Orna: "I decided to take a risk, and I can't complain. I've been married to him for 50 years, and living with a photographer who rushes from one trouble spot to another, from a war in Lebanon to a war in Kosovo, is no easy thing. When we got married he only photographed wars in his backyard. That was the essence of his life, and I never told him no, even when he did crazy things.

"In '95, he went to Beirut for a week, and he wasn't a young man anymore. They were starting to clear the rubble from the city and National Geographic was excavating there and they found remnants of the Old City. The Syrians were in the city and so were Hezbollah, and he agreed to travel on a foreign passport. For eight days, there was total radio silence. I didn't say a word. I knew that the moment I tried to rein him in, I would ruin our relationship."

Orna says that life with Micha led to several decisions. "After Nimrod and Barak were born (in the late 1960s ), I did some soul-searching. I'm the kind of person that has to go all out with whatever I do, and I always knew that being a woman meant a desperate attempt throughout life to cover yourself with a blanket that's too small. Either your shoulders are cold or your legs are outside, unless you've managed to shrink. I had to choose whether to be with the family or to be the kind of woman who goes into the studio and is so wound up in her painting that she couldn't care less if the house were on fire. I decided that I wouldn't be a part-time mother. I'm at peace with my decision. I gave up painting, but no one forced me. Since the late '70s, Micha and I have been working together. We create books. When he's putting together a lecture, we work on it together. It was important to me to be with the children, especially when Micha was out in the field, and if there's anything he regrets it's that he wasn't around enough when the children were small."

Bar-Am, listening in, says sorry - he has no regrets.

In life, as in photography, Bar-Am says of himself: "I'm rational-intuitive. I don't always think and analyze things in the moment. I work on the basis of impulses and passions. Now, with age, I'm starting to understand things that I never understood, like the idea of being on the front line in wartime and getting into risky situations."

Where does it come from? From some ideology, or is it a heroic macho thing?

"I've met plenty of female photojournalists who had impulses that were just as powerful. No one is completely fearless, but there is a certain kind of person that knows he has to get over the fear. Of course, you get scared.

"On the front line at the Suez Canal, in '73, it was nonstop bombardments and shooting. I wasn't at the front because of an order. Even when I was doing reserve duty and I took pictures, the decision of where to be and what level of risk to take, that's the photographer's decision. The few photographers that I admire, like Shlomo Arad and Avraham Vered, were there out of a conscious decision that it was an extreme risk. It's a kind of anomaly."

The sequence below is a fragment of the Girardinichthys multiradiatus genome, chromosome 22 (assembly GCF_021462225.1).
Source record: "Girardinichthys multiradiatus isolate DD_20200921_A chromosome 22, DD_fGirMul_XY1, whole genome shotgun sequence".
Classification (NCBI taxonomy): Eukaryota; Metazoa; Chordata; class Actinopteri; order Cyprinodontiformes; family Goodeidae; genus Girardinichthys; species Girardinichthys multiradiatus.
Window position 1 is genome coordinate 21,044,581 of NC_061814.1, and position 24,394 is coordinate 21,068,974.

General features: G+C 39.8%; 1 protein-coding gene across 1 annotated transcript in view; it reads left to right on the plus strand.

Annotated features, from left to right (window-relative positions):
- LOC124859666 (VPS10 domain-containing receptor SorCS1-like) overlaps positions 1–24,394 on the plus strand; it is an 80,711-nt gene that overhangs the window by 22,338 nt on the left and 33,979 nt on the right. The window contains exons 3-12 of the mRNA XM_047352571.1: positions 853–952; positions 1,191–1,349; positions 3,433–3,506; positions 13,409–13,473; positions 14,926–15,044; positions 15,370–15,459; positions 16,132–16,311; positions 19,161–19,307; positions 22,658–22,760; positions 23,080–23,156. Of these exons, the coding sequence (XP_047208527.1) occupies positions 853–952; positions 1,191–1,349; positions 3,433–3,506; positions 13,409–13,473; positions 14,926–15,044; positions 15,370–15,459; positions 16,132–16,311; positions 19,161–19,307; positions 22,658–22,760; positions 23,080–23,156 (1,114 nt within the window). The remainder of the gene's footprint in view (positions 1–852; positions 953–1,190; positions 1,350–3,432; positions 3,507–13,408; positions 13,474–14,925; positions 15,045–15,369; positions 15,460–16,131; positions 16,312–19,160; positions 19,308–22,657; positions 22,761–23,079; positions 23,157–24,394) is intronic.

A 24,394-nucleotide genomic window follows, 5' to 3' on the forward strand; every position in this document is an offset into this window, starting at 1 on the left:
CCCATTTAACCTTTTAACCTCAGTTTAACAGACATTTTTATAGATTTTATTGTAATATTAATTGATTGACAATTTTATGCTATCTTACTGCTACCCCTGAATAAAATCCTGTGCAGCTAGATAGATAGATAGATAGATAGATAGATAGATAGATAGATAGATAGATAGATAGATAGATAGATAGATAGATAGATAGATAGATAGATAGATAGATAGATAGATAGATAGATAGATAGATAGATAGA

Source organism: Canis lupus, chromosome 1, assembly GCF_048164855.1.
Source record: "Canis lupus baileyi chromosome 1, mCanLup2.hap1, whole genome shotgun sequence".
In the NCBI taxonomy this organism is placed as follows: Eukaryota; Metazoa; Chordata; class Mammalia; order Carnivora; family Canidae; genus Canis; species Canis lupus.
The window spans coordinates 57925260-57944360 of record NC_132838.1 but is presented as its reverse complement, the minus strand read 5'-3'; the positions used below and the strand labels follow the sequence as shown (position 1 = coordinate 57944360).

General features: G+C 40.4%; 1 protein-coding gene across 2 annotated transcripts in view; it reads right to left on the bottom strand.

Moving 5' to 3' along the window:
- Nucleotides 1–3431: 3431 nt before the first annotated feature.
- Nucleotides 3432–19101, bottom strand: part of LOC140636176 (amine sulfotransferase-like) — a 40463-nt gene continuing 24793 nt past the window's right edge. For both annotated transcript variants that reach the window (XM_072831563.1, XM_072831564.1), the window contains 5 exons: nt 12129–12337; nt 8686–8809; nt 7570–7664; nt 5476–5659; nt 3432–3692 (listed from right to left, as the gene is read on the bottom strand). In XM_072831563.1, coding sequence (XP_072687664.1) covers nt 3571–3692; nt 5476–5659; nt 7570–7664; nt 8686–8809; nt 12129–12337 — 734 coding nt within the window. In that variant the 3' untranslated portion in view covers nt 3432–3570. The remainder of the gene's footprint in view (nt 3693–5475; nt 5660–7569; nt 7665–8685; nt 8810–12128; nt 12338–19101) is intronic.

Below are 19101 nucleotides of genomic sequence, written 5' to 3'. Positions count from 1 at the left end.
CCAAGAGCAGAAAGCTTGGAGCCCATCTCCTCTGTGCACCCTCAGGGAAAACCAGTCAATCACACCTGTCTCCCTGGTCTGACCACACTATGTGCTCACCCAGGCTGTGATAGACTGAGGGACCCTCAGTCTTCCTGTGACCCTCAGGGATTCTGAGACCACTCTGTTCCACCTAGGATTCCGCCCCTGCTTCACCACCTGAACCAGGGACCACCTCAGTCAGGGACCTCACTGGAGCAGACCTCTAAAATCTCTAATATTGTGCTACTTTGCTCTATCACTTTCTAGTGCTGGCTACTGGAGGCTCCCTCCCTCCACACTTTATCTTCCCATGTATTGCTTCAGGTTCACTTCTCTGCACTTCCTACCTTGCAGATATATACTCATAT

In a photo by Shlomo Arad from October 1973, Bar-Am is seen standing by the bridge that crosses the Suez Canal at the spot IDF soldiers referred to as the "Courtyard of Death." Four cameras are slung around his neck and he's carrying a backpack and a Kalashnikov (a spoil of war ). "I think that photographers hide behind the camera and dare to do things that a sane person wouldn't do," says Bar-Am. "You need a kind of autism in your emotional make-up in order to do this."

Rebel dreams

Anger and a desire to be free were the passions of his childhood. Micha Bar-Am was born in 1930 in Berlin, to the affluent Anguli family. When he was a year old, the family moved to the city of Ulm, on the banks of the Danube. His first childhood memory is of Simhat Torah eve, when he was 4 and went with his parents, Max (Moshe ) and Herta (Chana ), to visit relatives. "I got lost on the way back from the synagogue. I clung to the coat of a woman I thought was my mother. Instead of taking me home or trying to find out who this child was who spoke in a Swabian dialect and was holding a Simhat Torah flag, she took me to the police station. I enjoyed the adventure. Policemen examining a large map with tiny flags stuck in it. It felt like a scene from 'Emil and the Detectives.'

"The policemen brought me to the home of a Jewish doctor who gave me struessel to eat. I'll never forget the taste of it. When it was nearly morning, and I was being carried on the shoulders of a German policeman, we ran into my father and my uncle at the end of the street." In his German kindergarten, Micha was named the child with the most Aryan appearance, but when the other children started to call his older sister names because of her Jewishness, their father decided to immigrate to Palestine. The journey from Trieste, Italy to Mandatory Palestine is still clearly etched in Bar-Am's memory. "Years later I met someone who told me that I beat him up on the ship and that I was very violent. I was already a tough customer even then."